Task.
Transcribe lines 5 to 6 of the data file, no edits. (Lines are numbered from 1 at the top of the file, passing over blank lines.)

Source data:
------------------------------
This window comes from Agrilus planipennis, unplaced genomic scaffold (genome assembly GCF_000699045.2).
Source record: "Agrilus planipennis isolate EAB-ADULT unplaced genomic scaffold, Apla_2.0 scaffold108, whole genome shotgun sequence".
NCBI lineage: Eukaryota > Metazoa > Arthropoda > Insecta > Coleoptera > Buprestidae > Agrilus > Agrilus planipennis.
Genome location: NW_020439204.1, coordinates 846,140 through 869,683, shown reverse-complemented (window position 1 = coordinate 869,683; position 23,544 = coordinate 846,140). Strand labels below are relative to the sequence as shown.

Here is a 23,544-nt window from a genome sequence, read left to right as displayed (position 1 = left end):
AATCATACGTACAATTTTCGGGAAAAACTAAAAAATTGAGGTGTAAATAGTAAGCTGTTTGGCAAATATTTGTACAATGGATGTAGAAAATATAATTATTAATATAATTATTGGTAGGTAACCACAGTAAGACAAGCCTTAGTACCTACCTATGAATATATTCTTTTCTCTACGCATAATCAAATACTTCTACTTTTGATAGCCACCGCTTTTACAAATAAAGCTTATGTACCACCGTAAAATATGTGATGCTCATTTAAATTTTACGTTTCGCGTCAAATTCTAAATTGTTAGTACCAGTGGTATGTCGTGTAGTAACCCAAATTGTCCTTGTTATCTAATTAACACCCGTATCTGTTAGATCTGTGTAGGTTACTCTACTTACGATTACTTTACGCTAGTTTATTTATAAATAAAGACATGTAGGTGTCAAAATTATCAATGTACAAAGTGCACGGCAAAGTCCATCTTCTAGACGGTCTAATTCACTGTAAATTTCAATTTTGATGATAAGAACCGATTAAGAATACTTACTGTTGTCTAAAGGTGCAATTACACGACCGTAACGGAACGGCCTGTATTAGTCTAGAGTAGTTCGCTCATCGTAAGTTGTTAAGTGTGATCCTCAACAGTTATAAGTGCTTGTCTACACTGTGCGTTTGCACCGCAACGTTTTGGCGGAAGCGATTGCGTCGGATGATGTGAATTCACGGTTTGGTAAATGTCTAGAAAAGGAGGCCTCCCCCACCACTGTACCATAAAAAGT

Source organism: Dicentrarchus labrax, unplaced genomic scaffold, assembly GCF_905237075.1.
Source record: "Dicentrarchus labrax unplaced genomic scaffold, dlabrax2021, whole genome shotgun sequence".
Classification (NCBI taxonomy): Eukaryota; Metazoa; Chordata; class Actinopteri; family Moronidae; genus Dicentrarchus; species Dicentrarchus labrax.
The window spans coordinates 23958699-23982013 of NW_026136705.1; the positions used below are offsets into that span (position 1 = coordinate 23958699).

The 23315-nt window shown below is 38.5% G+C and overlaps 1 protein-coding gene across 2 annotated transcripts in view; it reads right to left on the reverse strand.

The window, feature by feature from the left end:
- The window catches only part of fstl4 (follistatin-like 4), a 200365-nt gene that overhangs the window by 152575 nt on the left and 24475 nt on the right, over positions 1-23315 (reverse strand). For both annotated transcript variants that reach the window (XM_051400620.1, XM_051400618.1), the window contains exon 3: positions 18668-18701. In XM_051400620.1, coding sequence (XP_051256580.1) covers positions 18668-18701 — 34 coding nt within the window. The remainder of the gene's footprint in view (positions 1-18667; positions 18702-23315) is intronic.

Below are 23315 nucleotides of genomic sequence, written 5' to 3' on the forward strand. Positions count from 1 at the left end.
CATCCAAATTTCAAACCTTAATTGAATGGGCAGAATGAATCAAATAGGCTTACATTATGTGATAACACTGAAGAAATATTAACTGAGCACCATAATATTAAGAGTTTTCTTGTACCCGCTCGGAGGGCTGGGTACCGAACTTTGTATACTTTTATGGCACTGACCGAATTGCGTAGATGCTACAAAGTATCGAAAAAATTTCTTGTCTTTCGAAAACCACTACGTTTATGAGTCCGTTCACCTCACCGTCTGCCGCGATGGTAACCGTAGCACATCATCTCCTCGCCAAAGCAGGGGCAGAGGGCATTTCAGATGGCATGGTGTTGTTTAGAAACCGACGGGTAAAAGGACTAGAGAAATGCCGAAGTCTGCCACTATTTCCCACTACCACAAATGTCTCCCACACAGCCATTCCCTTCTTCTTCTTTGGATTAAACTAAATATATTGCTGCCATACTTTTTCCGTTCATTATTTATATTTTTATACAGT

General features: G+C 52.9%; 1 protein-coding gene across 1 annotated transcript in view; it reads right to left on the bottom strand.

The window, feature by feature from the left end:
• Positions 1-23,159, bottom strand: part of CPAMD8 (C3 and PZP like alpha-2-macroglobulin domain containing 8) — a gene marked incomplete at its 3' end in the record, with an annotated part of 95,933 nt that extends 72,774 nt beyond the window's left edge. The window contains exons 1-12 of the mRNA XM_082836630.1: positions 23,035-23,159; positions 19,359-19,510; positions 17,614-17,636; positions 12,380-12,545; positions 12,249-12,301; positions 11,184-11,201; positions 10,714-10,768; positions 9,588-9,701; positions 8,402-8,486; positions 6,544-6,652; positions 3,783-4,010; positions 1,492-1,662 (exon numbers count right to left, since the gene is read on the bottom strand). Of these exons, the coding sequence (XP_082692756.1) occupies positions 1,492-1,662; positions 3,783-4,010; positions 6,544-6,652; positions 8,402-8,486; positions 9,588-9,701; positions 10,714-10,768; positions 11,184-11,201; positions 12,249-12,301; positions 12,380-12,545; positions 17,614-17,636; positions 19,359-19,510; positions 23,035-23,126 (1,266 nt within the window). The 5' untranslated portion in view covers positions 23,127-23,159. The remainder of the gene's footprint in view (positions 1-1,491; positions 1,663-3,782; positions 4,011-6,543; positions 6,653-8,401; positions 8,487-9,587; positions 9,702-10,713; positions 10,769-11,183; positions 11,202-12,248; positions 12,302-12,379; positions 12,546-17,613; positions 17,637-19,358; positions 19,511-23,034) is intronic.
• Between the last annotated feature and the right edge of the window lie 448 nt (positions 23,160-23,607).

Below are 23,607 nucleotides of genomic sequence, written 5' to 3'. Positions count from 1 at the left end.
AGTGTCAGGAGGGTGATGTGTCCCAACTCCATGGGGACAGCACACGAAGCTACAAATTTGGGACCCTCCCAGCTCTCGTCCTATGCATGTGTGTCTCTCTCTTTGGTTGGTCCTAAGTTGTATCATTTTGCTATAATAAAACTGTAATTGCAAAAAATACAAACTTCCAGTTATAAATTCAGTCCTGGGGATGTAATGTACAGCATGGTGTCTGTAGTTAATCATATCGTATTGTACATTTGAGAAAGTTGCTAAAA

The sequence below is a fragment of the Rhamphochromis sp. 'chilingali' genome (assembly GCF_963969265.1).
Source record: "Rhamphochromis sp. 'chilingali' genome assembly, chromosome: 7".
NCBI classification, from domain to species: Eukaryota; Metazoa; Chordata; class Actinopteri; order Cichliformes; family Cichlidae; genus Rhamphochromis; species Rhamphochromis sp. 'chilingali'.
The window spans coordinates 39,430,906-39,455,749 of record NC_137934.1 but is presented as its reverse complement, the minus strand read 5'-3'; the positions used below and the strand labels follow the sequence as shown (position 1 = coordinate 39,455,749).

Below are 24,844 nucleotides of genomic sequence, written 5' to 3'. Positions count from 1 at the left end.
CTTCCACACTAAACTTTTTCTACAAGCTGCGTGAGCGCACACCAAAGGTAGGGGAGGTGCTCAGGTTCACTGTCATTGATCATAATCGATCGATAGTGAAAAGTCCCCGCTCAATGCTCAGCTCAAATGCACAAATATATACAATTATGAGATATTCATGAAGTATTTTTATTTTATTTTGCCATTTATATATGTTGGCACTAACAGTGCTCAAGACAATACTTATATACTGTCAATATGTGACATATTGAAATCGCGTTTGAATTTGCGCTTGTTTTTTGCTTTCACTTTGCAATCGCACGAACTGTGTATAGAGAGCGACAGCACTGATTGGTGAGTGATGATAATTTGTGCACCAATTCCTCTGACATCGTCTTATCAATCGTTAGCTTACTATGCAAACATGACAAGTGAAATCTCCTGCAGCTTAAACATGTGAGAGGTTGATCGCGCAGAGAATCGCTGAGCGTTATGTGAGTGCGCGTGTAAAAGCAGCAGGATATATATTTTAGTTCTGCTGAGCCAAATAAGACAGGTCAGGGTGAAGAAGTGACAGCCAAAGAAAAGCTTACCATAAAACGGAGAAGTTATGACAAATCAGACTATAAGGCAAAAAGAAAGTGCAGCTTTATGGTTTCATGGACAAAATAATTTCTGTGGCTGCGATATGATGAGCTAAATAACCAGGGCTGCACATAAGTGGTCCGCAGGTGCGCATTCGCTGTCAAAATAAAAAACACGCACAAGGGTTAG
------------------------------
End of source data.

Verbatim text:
Here is a 23,544-nt window from a genome sequence, read left to right as displayed (position 1 = left end):
AATCATACGTACAATTTTCGGGAAAAACTAAAAAATTGAGGTGTAAATAGTAAGCTGTTTGGCAAATATTTGTACAATGGATGTAGAAAATATAATTATTAATATAATTATTGGTAGGTAACCACAGTAAGACAAGCCTTAGTACCTACCTATGAATATATTCTTTTCTCTACGCATAATCAAATACTTCTACTTTTGATAGCCACCGCTTTTACAAATAAAGCTTATGTACCACCGTAAAATATGTGATGCTCATTTAAATTTTACGTTTCGCGTCAAATTCTAAATTGTTAGTACCAGTGGTATGTCGTGTAGTAACCCAAATTGTCCTTGTTATCTAATTAACACCCGTATCTGTTAGATCTGTGTAGGTTACTCTACTTACGATTACTTTACGCTAGTTTATTTATAAATAAAGACATGTAGGTGTCAAAATTATCAATGTACAAAGTGCACGGCAAAGTCCATCTTCTAGACGGTCTAATTCACTGTAAATTTCAATTTTGATGATAAGAACCGATTAAGAATACTTACTGTTGTCTAAAGGTGCAATTACACGACCGTAACGGAACGGCCTGTATTAGTCTAGAGTAGTTCGCTCATCGTAAGTTGTTAAGTGTGATCCTCAACAGTTATAAGTGCTTGTCTACACTGTGCGTTTGCACCGCAACGTTTTGGCGGAAGCGATTGCGTCGGATGATGTGAATTCACGGTTTGGTAAATGTCTAGAAAAGGAGGCCTCCCCCACCACTGTACCATAAAAAGT